One of the main things that I needed was additional territory, places to put down the resorts that hadn't already been built upon. Industrial development in particular is bad for seaside resorts, since Industrial districts and Encampments provide a negative modifier of -1 to the appeal of all surrounding tiles. I founded the two cities of Cleveland and Cincinnati over here on Ohio Island for the express purpose of grabbing tiles for more seaside resorts. (Like all tile improvements, the resorts have to be located within your borders.) At Cleveland, I had chopped the nearby forests to complete a Holy Site district in the desert to the northeast, which added enough appeal to construct two resorts on the northeast side of the island. The resorts had been my total focus here - I hadn't even improved the wheat or sheep tiles at these cities! On of my Livestream viewers pointed out that there was something discomforting about a leader making no effort to feed his people while devoting all of the time and resources of the nation to constructing resort playgrounds for the wealthy. That struck a little too close to home...
In another real-life parallel, the seaside resorts were expensive to construct. They require a lot of builder labor to set up, since the land typically has to be cleared first before the resort itself can be constructed. I found myself removing farms in a lot of locations, or chopping forests, draining marshes, that kind of thing. Resorts also can't be built on top of resources, which necessitates clearing stone or harvesting wheat before the resort can be finished. I ended up cash-rushing a lot of builders, even though I had made a conscious attempt to train some ahead of time to be ready when Radio tech finished. Then there was also the need to purchase dozens of tiles to plant the resorts; you can't exactly sit around waiting for those recent colonies to take 150 turns to expand their borders out into the third ring. I should have switched into the policy that discounts tile purchases, as I spent thousands and thousands of gold on tile purchases in this game. Ah well, room for improvement in the next game.
I had finished Computers tech research a little before Turn 200, and as a result all of my resorts were getting 4x the tile's appeal in tourism at this point. I also finished Cristo Redentor back at home on Turn 215:
New York was the only realistic place to put the wonder, as it had already constructed Ruhr Valley earlier. I used a Great Engineer (Isidore of Miletus) that I had been saving forever to knock out some of the cost of Cristo, and I would be able to recruit Gustave Eiffel to help me with the Eiffel Tower (ha!) in New York immediately following this first wonder. Even with both Great Engineers kicking in additional free production, it still took a long time to build these wonders, longer than I would have liked. There just weren't a lot of land tiles on this map, and that slowed down production considerably compared to a normal game. With faster wonder build times, I could have won this game substantially sooner. As it was, I finished Cristo Redentor on Turn 215, and Eiffel Tower on Turn 223.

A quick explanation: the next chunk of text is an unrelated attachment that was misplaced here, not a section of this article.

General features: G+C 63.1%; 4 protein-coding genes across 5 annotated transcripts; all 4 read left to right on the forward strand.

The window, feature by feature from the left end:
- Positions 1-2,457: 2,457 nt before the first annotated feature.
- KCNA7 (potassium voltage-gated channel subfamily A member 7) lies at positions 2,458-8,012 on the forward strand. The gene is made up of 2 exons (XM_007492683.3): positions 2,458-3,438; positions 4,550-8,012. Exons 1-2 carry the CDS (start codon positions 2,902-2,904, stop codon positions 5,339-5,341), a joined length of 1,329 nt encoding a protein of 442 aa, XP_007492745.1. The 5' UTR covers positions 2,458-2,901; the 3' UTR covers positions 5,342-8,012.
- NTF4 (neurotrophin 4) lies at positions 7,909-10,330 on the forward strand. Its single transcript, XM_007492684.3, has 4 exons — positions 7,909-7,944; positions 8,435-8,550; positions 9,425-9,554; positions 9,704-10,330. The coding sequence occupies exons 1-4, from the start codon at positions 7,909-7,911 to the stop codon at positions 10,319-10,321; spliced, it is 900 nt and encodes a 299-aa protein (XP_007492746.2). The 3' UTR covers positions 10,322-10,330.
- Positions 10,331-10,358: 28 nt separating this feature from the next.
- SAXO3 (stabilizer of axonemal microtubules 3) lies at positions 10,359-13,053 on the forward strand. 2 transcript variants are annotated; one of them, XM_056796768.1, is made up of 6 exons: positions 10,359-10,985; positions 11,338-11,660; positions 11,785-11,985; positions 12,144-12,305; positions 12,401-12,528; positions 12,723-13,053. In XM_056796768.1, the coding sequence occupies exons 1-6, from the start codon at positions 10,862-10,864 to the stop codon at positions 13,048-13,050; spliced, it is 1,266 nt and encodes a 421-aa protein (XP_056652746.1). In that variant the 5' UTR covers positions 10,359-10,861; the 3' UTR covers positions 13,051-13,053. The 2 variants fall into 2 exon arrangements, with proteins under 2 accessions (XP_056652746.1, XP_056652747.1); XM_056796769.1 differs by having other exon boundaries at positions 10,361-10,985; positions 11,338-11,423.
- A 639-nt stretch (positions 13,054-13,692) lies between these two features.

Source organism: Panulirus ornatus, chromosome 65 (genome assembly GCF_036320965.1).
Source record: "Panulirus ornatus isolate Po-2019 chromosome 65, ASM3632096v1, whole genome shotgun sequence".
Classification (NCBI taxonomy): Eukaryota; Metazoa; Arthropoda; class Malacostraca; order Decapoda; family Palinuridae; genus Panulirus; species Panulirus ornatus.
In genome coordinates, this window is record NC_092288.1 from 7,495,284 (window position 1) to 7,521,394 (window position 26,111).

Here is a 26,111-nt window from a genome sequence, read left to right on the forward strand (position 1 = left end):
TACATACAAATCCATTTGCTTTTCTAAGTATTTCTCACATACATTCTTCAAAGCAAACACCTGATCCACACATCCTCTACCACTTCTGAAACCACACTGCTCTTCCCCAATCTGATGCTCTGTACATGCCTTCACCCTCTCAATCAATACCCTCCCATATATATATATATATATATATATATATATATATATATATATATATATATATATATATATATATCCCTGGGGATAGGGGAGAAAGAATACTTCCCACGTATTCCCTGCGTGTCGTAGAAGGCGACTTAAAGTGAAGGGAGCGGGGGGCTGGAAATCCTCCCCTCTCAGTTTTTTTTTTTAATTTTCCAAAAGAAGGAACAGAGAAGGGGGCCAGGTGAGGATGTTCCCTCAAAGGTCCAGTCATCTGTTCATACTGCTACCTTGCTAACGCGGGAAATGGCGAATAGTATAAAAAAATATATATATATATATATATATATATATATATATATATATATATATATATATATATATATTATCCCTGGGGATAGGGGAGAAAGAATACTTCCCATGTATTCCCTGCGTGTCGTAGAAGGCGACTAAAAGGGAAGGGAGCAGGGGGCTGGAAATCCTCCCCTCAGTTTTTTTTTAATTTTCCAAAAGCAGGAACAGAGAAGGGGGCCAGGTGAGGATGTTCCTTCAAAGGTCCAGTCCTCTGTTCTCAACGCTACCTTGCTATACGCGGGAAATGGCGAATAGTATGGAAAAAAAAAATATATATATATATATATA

Cristo's effects were immediately noticeable. My tourism effectively doubled again, from 250/turn up to a little over 500/turn. I had Conservation civic done by this point, and my builders were adding forests wherever possible to open up additional resorts. On the cultural victory screen, I had reached about a quarter of the foreign tourists needed to win, and that number was only going to climb. I did notice something odd on this screen, however:
What's going on here - why was tourism to Rome higher than tourism to England? The modifiers were clearly identical in both cases, and I had never seen anything like this before. It couldn't be caused by religious tourism, as I had no self-founded religions or relics, not to mention I had built Cristo Redentor. What gives? Eventually I was able to figure out the culprit, and it came in the form of America's unique building, the Film Studio. As I mentioned at the beginning of this report, the Film Studio has a +100% modifier for tourism produced in the city where it is built, a unique mechanic not found anywhere else in Civ6. However, reading the description for the building more closely revealed that this benefit only applies to other civs which have reached the Modern era or later. Rome was also in the Modern period, while England was still stuck back in the Industrial era. Apparently they were too backwards to watch films about the amazing tourist resorts going up across America, or something like that. As usual, there was a logical explanation behind these numbers, but the interface did a terrible job of explaining what was actually happening.
Here's a picture of my northern colonies with the Appeal lens turned on. The dark green color for "Breathtaking" appeal is what I wanted here, and I've been adding resorts wherever possible to this part of the map. Note that there are forests galore surrounding Detroit and Chicago, forests that my builders constructed in order to boost tile appeal. This was doing some weird things to the tile yield output of these cities, especially Detroit which had been a mining epicenter earlier in the game. None of that mattered now: it was all resorts all the time. (A crazed ruler directing the people to tear down industry and replace it with forests everywhere? This was a very strange game. )
Let's look at a concrete example of how tile appeal works in action. Take the resort tile halfway between Charleston and Detroit, where the northernmost builder is standing in that screenshot. That tile had bordered the ocean to the east, which resulted in a natural appeal of 1 for the tile. Normally a tile like this would never qualify for a seaside resort. However, my environmentally-friendly builder taskforce has planted trees on the inland tiles west and southwest of this location, bumping up the tile appeal to 3. I would normally try to construct a resort on the tile to the northwest, but that's a hill tile, and so my builders added a forest there as well, taking the appeal of the tile to 4 and opening it up for a seaside resort. The tile to the northeast is also a hill (currently with a mine), and therefore I could bulldoze that mine and replace it with a forest + lumbermill combo if I wanted, trading -2 production for +1 appeal and therefore +8 tourism after running through the various multipliers. Of course, that would also require investing more builder actions to make it happen, and there is the production tradeoff to think about... Stuff like this is why I keep coming back to Civ6. There are a lot of competing priorities to juggle, and the economic side of the game legitimately works well.